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Radiators KEEP needing bleeding

Discussion in 'Plumbing and Central Heating' started by Min, 15 Dec 2004.

  1. Min

    Min

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    Hi guys
    Two radiators on first floor keep needing bleeding.

    I have a pumped system which used to work fine. In August I had the back boiler removed (so I could have an open fire) and new Potterton fitted. Pipework remained the same except for last metre to new boiler.

    At the same time one under-specced radiator was replaced with a new double panel one and a TRV fitted. This rad works fine though I did find a wet patch on the carpet this morning. It seems there's a small leak out of the joint for the TRV. Zone valve packed up with new boiler so that was replaced too.

    Have checked all the other rads - none leaking, all heating up fine.

    The boiler overspill tank has 4" water in it, ball valve working, system feed outlet (or whatever you call it) seems not to be blocked (stuck my finger down it).

    Any idea what's causing the air in the rads? I bleed them and then about a week later they need bleeding again.

    Thank you!
     
  2. Min

    Min

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    I looked for a system air vent on the pipework near the bolier and couldn't find anything that looked like a likely candidate. There are two thingies, one either side of the pump (look a bit like tap spindles poking out). Not sure what they are or do.

    I really couldn't work out the flow of the system - is it possible that it is gravity fed and pump assisted? The pump seems to be on the feed from the expansion tank, just below a little joining pipe to the expansion pipe (sort of forming an 'H' shape). Ignore this paragraph if it is complete rollocks!

    Thanks again, Min
     
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  4. ChrisR

    ChrisR

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    Well done for doing your homework and telling us all you can!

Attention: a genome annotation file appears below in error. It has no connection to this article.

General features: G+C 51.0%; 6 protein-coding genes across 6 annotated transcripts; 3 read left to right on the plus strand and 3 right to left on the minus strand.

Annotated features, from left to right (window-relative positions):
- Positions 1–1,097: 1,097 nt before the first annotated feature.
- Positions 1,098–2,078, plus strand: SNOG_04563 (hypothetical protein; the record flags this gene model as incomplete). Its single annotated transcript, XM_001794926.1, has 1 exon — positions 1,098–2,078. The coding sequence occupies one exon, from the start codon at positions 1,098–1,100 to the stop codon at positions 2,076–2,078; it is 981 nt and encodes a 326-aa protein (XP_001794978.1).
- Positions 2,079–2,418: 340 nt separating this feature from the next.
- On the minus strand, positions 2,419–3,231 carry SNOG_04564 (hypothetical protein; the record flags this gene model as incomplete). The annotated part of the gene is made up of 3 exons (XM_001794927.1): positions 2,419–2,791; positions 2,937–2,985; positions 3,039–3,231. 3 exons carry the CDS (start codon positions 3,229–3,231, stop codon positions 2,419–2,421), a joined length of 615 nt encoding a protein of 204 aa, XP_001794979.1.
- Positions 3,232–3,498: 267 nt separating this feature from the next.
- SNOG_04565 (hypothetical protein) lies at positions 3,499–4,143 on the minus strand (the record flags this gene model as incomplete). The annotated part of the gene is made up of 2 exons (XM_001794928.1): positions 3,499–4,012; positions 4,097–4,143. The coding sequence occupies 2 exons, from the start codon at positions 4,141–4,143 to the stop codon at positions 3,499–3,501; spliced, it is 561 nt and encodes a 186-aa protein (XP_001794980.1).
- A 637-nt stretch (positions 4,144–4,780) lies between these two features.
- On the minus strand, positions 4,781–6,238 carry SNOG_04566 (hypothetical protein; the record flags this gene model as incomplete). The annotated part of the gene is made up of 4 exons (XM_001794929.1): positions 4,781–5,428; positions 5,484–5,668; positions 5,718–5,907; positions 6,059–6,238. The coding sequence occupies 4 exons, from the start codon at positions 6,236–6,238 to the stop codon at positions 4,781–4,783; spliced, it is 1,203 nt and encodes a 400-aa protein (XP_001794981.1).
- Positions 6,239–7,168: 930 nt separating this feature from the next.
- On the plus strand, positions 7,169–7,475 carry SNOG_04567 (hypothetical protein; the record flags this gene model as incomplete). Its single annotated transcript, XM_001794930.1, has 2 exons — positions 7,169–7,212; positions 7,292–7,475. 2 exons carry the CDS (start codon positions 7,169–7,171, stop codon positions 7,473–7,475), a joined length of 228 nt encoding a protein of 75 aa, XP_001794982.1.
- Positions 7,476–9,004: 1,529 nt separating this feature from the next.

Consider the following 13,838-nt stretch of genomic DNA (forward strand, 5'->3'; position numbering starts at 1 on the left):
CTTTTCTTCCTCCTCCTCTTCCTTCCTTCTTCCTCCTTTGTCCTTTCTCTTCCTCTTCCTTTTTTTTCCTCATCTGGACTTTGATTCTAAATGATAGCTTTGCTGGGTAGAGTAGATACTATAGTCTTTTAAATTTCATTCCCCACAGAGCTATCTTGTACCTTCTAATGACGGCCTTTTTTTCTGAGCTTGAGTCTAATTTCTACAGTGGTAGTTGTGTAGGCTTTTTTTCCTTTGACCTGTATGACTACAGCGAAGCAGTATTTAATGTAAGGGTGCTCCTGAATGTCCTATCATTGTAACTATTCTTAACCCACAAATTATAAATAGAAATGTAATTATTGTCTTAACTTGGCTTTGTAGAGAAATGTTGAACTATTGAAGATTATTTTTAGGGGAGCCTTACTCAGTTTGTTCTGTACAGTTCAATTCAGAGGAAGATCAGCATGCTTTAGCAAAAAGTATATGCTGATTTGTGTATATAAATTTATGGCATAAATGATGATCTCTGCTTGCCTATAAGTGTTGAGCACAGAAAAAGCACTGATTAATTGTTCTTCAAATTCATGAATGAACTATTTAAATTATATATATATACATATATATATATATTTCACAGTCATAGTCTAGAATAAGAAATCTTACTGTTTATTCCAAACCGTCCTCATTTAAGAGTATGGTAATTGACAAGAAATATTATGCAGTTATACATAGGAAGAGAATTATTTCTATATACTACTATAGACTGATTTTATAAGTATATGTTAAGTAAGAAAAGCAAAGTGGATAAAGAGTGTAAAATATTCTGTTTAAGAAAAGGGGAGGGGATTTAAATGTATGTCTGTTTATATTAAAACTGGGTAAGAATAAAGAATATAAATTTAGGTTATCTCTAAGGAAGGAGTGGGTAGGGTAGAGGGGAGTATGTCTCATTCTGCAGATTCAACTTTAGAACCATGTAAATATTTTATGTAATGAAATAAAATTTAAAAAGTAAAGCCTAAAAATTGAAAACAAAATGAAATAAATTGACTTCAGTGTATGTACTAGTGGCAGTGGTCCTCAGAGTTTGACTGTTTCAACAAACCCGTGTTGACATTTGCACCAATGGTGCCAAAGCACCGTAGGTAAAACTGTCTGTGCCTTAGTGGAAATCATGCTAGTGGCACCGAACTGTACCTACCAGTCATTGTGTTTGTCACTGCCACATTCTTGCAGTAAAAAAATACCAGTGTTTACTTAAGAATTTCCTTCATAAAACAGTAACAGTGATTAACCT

The spindle things are taps for isolating the pump so it can be changed without draining down.

    The H configuration is exactly what it's called and it works pretty well.

    4" is correct.

    If the gas coming out is hydrogen then it's from corrosion so add inhibitor. Test gas using upturned tumbler and a cig lighter - it goes pop.

    COuld also get a jar with some system water in it with a clean nail - see if it rusts over a couple of weeks. What colour is the water?

    Could be you are taking air in from a micro leak on the input side of the pump. Check everything is tight. Any signs of leaks there will do it.

    SOme systems seem to take a long time to vent fully - a few weeks. Unless its from acid flux left in the system, I don't really know why. Maybe someone olderanwiser will make suggestions!
     
  5. Min

    Min

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    When I bleed the radiaotors the water is blackish and gas has that iron/metally smell.

    Does the H config mean it is pump-assisted gravity fed system?

    I will try hydrogen test (I remember my school chemistry lessons) but I do believe Fernox was added when system refilled with new boiler.

    On the pump isolating valves (taps?) there is evidence of leakage in that there's hard water type deposit from them, and from the upper one, it's run down all over the pump. But it wasn't wet when I checked this morning. Frustrating thing is that I don't know if that was there before all the work commenced.... I'll keep checking for the next few days while the system is hot and cold.

    I will check tightness of pump connection (any excuse to get my Stilsons out).

    Best of all I like suggestion that it takes a systema few weeks to vent. It's just that August to December seems like a long time. Though I suppose the heating didn't come on til late Sept. I will keep bleeding and let you know.
    Many thanks Chris
    Min
     
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